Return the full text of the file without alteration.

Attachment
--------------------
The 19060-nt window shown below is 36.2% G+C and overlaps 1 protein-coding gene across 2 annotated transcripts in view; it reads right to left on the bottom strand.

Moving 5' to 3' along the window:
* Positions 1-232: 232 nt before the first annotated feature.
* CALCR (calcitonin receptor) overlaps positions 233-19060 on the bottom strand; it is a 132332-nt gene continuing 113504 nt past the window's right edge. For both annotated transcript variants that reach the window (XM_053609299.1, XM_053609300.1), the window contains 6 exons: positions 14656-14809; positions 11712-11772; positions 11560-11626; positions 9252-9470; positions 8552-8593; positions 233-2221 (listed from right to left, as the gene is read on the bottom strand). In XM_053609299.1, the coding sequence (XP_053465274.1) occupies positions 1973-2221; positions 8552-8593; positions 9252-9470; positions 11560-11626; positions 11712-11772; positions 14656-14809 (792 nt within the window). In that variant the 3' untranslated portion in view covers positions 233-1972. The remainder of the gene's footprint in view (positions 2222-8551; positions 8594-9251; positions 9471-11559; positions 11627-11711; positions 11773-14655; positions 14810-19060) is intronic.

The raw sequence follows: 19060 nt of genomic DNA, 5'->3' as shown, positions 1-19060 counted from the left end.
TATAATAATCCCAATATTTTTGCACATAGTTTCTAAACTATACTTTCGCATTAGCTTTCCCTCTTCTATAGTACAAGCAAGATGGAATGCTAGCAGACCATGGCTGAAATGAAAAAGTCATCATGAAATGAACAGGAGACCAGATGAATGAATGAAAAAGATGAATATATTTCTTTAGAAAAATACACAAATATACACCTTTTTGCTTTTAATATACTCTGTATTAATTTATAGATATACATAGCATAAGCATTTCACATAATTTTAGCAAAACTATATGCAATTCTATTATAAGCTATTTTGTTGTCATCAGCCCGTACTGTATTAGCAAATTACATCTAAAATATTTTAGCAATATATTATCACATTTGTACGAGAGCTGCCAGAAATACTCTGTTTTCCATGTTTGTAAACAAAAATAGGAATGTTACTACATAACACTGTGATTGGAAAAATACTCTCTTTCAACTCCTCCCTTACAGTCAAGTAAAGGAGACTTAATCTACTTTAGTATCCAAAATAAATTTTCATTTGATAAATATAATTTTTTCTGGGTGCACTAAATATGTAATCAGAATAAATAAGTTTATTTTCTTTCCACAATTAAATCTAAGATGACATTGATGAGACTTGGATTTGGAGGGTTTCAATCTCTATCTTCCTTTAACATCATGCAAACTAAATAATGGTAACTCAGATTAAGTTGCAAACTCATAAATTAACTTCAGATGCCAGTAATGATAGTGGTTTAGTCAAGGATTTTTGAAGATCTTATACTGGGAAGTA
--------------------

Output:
The 19060-nt window shown below is 36.2% G+C and overlaps 1 protein-coding gene across 2 annotated transcripts in view; it reads right to left on the bottom strand.

Moving 5' to 3' along the window:
* Positions 1-232: 232 nt before the first annotated feature.
* CALCR (calcitonin receptor) overlaps positions 233-19060 on the bottom strand; it is a 132332-nt gene continuing 113504 nt past the window's right edge. For both annotated transcript variants that reach the window (XM_053609299.1, XM_053609300.1), the window contains 6 exons: positions 14656-14809; positions 11712-11772; positions 11560-11626; positions 9252-9470; positions 8552-8593; positions 233-2221 (listed from right to left, as the gene is read on the bottom strand). In XM_053609299.1, the coding sequence (XP_053465274.1) occupies positions 1973-2221; positions 8552-8593; positions 9252-9470; positions 11560-11626; positions 11712-11772; positions 14656-14809 (792 nt within the window). In that variant the 3' untranslated portion in view covers positions 233-1972. The remainder of the gene's footprint in view (positions 2222-8551; positions 8594-9251; positions 9471-11559; positions 11627-11711; positions 11773-14655; positions 14810-19060) is intronic.

The raw sequence follows: 19060 nt of genomic DNA, 5'->3' as shown, positions 1-19060 counted from the left end.
TATAATAATCCCAATATTTTTGCACATAGTTTCTAAACTATACTTTCGCATTAGCTTTCCCTCTTCTATAGTACAAGCAAGATGGAATGCTAGCAGACCATGGCTGAAATGAAAAAGTCATCATGAAATGAACAGGAGACCAGATGAATGAATGAAAAAGATGAATATATTTCTTTAGAAAAATACACAAATATACACCTTTTTGCTTTTAATATACTCTGTATTAATTTATAGATATACATAGCATAAGCATTTCACATAATTTTAGCAAAACTATATGCAATTCTATTATAAGCTATTTTGTTGTCATCAGCCCGTACTGTATTAGCAAATTACATCTAAAATATTTTAGCAATATATTATCACATTTGTACGAGAGCTGCCAGAAATACTCTGTTTTCCATGTTTGTAAACAAAAATAGGAATGTTACTACATAACACTGTGATTGGAAAAATACTCTCTTTCAACTCCTCCCTTACAGTCAAGTAAAGGAGACTTAATCTACTTTAGTATCCAAAATAAATTTTCATTTGATAAATATAATTTTTTCTGGGTGCACTAAATATGTAATCAGAATAAATAAGTTTATTTTCTTTCCACAATTAAATCTAAGATGACATTGATGAGACTTGGATTTGGAGGGTTTCAATCTCTATCTTCCTTTAACATCATGCAAACTAAATAATGGTAACTCAGATTAAGTTGCAAACTCATAAATTAACTTCAGATGCCAGTAATGATAGTGGTTTAGTCAAGGATTTTTGAAGATCTTATACTGGGAAGTA